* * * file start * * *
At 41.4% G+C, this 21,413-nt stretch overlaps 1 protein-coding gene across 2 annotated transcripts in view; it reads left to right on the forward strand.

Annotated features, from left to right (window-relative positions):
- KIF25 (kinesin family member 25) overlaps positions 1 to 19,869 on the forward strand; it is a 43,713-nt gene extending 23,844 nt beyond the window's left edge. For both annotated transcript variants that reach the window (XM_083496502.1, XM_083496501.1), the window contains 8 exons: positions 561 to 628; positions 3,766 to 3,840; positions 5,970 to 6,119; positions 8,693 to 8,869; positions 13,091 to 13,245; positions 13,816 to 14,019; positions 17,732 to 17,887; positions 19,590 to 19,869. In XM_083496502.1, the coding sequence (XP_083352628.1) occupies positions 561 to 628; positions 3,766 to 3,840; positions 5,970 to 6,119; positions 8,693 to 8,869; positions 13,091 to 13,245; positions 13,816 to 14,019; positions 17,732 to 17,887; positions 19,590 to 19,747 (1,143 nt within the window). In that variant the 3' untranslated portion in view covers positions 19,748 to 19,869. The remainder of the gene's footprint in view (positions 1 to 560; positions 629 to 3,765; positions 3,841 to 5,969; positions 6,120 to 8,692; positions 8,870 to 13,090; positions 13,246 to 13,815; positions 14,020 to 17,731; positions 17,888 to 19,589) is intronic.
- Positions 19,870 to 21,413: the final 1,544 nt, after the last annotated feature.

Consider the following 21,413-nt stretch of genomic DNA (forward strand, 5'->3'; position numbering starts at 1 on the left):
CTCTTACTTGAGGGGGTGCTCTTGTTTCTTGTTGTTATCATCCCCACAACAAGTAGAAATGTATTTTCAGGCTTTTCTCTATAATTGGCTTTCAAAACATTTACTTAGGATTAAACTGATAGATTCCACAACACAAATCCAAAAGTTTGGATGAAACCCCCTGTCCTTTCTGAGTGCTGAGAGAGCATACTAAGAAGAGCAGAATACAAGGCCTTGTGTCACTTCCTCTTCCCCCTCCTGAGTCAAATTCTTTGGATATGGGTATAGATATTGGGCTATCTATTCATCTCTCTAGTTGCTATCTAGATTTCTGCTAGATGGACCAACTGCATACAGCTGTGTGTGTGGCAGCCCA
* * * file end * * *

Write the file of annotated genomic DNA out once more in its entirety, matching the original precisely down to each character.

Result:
At 41.4% G+C, this 21,413-nt stretch overlaps 1 protein-coding gene across 2 annotated transcripts in view; it reads left to right on the forward strand.

Annotated features, from left to right (window-relative positions):
- KIF25 (kinesin family member 25) overlaps positions 1 to 19,869 on the forward strand; it is a 43,713-nt gene extending 23,844 nt beyond the window's left edge. For both annotated transcript variants that reach the window (XM_083496502.1, XM_083496501.1), the window contains 8 exons: positions 561 to 628; positions 3,766 to 3,840; positions 5,970 to 6,119; positions 8,693 to 8,869; positions 13,091 to 13,245; positions 13,816 to 14,019; positions 17,732 to 17,887; positions 19,590 to 19,869. In XM_083496502.1, the coding sequence (XP_083352628.1) occupies positions 561 to 628; positions 3,766 to 3,840; positions 5,970 to 6,119; positions 8,693 to 8,869; positions 13,091 to 13,245; positions 13,816 to 14,019; positions 17,732 to 17,887; positions 19,590 to 19,747 (1,143 nt within the window). In that variant the 3' untranslated portion in view covers positions 19,748 to 19,869. The remainder of the gene's footprint in view (positions 1 to 560; positions 629 to 3,765; positions 3,841 to 5,969; positions 6,120 to 8,692; positions 8,870 to 13,090; positions 13,246 to 13,815; positions 14,020 to 17,731; positions 17,888 to 19,589) is intronic.
- Positions 19,870 to 21,413: the final 1,544 nt, after the last annotated feature.

Consider the following 21,413-nt stretch of genomic DNA (forward strand, 5'->3'; position numbering starts at 1 on the left):
CTCTTACTTGAGGGGGTGCTCTTGTTTCTTGTTGTTATCATCCCCACAACAAGTAGAAATGTATTTTCAGGCTTTTCTCTATAATTGGCTTTCAAAACATTTACTTAGGATTAAACTGATAGATTCCACAACACAAATCCAAAAGTTTGGATGAAACCCCCTGTCCTTTCTGAGTGCTGAGAGAGCATACTAAGAAGAGCAGAATACAAGGCCTTGTGTCACTTCCTCTTCCCCCTCCTGAGTCAAATTCTTTGGATATGGGTATAGATATTGGGCTATCTATTCATCTCTCTAGTTGCTATCTAGATTTCTGCTAGATGGACCAACTGCATACAGCTGTGTGTGTGGCAGCCCA